Access to justice is not the only cost of the current Judiciary junior staff strike. The Malawi Law Society (MLS) says the economy has lost unspecified billions of kwacha because of the sit-in.
MLS president John-Gift Mwakhwawa on Wednesday said it would be difficult to quantify the loss incurred from disruption of cases in company agreements, tied-up money for companies from delayed court judgements and penalties, and interest companies have accumulated because of delayed resolution of cases.
Mwakhwawa said accessing of deceased estate from the Administrator GeneralÃ¢â‚¬â„¢s office has also been affected by the strike.
Said Mwakhwawa: Ã¢â‚¬Å“For individual MLS members, they, too, are losing out on daily basis, but I cannot divulge such information because I will be prejudicing our members.Ã¢â‚¬Â
He said government has no excuse for failing to raise the K1.2 billion (about $7.2 million) for paying salary arrears for the Judiciary staff dating back to 2006.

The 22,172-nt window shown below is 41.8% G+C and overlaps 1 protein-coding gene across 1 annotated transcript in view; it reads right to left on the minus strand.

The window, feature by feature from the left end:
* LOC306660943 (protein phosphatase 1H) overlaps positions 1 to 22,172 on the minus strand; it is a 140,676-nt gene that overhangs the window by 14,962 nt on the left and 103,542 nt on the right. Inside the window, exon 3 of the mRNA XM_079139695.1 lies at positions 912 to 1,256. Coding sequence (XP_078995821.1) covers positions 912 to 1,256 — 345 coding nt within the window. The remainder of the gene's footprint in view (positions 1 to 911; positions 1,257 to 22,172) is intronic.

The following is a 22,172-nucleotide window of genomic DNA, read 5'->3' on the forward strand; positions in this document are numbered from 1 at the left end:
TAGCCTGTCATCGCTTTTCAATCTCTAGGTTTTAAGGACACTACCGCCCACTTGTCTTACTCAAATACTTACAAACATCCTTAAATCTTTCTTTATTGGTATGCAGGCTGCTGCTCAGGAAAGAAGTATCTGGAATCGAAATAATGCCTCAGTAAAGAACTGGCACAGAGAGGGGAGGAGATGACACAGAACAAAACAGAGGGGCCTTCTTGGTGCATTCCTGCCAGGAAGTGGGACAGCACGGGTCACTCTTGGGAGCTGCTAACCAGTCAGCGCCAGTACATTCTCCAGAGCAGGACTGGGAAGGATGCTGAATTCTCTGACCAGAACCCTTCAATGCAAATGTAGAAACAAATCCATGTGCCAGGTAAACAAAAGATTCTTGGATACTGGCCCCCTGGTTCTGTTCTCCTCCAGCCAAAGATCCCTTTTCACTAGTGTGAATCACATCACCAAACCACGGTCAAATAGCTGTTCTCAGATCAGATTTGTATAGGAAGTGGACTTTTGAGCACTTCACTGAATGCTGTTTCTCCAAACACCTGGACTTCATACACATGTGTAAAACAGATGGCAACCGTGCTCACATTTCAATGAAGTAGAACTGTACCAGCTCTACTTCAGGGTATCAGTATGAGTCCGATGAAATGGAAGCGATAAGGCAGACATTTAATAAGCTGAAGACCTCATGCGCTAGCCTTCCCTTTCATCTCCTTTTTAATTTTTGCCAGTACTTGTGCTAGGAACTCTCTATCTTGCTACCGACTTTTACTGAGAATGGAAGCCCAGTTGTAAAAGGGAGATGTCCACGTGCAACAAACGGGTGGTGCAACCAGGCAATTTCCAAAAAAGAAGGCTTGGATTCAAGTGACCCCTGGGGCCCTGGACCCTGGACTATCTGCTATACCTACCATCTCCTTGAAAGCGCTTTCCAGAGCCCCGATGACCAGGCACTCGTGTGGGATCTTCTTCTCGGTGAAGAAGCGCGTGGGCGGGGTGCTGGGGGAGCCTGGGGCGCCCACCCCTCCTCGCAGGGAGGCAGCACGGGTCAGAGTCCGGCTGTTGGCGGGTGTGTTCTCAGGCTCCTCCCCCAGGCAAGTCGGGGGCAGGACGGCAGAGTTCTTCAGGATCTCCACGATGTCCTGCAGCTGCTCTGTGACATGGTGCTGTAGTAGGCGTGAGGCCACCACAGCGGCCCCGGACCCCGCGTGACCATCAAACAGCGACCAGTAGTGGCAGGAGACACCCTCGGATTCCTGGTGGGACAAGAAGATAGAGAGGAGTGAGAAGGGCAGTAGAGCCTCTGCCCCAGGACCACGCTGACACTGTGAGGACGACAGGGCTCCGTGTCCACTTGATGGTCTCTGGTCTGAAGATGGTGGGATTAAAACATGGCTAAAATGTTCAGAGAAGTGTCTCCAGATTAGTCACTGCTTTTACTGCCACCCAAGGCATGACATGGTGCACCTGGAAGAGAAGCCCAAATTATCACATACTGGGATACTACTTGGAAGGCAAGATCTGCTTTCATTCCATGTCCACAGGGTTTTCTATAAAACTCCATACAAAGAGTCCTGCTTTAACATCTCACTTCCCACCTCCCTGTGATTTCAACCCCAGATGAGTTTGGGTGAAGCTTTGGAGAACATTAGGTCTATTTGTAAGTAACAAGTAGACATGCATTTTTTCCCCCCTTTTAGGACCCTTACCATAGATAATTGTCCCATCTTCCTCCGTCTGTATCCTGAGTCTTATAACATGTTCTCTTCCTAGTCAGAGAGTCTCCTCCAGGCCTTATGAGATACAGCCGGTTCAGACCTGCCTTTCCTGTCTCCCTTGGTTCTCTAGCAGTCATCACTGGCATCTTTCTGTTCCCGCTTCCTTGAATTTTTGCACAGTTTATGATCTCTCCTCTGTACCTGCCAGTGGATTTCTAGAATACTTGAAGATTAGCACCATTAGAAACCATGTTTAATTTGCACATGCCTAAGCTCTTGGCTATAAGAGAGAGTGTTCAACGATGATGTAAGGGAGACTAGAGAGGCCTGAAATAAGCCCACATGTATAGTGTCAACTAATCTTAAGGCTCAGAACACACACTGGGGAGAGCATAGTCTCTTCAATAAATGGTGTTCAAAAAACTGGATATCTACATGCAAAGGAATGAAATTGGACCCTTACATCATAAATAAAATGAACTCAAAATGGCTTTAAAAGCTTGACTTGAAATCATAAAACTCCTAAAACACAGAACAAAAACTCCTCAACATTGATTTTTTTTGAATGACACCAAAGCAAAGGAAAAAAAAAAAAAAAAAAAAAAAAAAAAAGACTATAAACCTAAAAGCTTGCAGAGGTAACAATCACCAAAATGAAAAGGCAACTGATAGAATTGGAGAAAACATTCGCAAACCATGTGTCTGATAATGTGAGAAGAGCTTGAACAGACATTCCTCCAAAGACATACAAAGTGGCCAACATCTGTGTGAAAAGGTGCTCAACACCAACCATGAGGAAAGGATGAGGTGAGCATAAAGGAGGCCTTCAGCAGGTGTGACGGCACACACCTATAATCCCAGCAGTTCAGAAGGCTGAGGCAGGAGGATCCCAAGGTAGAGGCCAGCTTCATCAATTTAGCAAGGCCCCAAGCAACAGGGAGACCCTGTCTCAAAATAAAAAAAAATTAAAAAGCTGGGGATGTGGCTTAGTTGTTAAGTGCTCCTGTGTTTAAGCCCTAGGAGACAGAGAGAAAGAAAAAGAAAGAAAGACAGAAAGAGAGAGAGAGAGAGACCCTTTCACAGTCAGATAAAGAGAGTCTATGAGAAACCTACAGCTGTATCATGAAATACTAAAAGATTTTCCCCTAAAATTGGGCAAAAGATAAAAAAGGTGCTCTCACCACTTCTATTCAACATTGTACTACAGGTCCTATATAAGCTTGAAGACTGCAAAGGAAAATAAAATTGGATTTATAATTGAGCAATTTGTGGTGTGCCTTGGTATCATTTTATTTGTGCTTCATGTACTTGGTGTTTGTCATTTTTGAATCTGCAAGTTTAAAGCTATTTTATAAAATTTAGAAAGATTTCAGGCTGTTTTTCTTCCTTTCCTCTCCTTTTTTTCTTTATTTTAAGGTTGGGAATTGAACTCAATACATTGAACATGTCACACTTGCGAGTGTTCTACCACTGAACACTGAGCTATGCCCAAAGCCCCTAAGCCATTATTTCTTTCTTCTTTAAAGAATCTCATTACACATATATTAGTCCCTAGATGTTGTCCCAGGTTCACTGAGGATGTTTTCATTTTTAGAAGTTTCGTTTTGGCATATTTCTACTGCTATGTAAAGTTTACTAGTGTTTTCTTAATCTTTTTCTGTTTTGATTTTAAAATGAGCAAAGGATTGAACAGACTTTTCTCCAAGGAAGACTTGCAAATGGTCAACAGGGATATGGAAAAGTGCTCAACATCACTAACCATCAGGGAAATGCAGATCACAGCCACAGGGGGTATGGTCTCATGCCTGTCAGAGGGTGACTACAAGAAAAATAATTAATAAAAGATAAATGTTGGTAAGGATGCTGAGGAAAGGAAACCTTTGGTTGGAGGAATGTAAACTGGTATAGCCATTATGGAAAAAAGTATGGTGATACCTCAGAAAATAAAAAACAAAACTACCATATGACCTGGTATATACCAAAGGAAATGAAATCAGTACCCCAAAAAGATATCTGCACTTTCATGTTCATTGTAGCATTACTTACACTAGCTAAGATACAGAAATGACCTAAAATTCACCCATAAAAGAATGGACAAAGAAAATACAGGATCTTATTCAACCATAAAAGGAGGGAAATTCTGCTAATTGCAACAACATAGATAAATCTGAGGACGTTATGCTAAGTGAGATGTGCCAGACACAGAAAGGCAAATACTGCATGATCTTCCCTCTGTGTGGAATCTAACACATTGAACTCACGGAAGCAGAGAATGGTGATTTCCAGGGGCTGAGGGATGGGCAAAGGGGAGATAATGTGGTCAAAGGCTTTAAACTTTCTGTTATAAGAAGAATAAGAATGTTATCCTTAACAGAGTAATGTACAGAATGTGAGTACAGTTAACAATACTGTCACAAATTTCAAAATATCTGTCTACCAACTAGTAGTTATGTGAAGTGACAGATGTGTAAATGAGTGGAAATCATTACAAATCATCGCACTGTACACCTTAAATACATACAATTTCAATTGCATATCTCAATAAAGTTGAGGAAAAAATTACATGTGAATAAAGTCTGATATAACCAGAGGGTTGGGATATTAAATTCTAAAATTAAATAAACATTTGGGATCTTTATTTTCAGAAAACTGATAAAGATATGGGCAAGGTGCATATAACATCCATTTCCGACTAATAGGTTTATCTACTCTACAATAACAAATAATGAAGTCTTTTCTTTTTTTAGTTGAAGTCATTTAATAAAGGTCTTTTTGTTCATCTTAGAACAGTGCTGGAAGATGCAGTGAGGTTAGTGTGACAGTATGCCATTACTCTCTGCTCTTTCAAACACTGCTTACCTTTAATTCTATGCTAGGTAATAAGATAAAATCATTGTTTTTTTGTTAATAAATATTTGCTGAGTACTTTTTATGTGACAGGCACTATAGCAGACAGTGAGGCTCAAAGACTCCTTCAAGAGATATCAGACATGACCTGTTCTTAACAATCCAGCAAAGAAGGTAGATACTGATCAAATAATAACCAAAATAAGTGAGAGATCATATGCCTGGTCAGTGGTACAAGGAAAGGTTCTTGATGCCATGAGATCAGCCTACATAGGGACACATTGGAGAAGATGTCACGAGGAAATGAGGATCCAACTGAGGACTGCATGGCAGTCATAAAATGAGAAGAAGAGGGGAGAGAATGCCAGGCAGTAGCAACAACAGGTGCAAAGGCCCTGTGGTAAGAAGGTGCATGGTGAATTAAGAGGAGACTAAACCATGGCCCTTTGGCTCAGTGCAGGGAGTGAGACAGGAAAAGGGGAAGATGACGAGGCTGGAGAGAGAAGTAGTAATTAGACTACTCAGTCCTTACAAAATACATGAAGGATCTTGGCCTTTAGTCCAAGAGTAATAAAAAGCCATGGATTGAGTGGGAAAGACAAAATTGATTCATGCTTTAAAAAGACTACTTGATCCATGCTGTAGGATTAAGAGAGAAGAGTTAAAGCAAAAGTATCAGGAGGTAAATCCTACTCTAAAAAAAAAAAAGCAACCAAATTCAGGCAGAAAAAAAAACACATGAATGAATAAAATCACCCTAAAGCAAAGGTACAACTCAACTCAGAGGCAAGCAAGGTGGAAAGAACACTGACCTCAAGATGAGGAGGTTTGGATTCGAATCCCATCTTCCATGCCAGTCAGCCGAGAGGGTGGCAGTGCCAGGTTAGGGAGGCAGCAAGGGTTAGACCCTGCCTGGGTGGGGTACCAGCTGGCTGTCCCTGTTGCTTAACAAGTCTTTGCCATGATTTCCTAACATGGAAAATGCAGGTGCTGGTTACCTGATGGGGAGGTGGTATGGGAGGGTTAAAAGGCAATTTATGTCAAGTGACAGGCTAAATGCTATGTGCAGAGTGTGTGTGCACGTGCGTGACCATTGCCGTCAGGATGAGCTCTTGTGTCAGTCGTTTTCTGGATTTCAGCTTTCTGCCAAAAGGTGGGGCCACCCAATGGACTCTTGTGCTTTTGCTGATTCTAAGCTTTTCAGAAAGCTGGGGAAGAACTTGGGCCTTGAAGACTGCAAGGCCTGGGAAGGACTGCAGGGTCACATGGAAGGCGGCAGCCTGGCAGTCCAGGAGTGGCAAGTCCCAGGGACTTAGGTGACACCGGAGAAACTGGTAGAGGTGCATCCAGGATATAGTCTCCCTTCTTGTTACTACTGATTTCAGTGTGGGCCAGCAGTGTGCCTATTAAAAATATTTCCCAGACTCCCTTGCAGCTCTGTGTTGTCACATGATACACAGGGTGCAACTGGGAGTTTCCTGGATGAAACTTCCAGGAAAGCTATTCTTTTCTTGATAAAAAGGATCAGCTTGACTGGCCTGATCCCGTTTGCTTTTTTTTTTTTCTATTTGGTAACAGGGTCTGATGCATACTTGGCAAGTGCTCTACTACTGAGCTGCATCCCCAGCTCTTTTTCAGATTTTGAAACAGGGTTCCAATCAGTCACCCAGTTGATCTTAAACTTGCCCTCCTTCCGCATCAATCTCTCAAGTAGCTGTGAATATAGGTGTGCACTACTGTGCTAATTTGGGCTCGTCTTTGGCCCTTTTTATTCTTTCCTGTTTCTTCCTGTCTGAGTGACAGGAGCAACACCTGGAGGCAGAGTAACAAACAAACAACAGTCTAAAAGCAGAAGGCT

Mwakhwawa also questioned how the same government would prioritise payment of mid-term gratuity for MPs against the full operational of a judicial system in the name of lack of funds.
Said Mwakhwawa: Ã¢â‚¬Å“Priority of whatever available resources should have gone to the Judiciary by paying their outstanding arrears. The strike has gone for too long already and it is undermining the judicial independence, operations and legitimacy.Ã¢â‚¬Â
Parliament sources told the media last month that some legislators got their gratuity half way through their terms of office as advances.
Information and Civic Education Minister Patricia Kaliati said it is wrong to compare MPs gratuity and the judicial arrears because they are two separate things.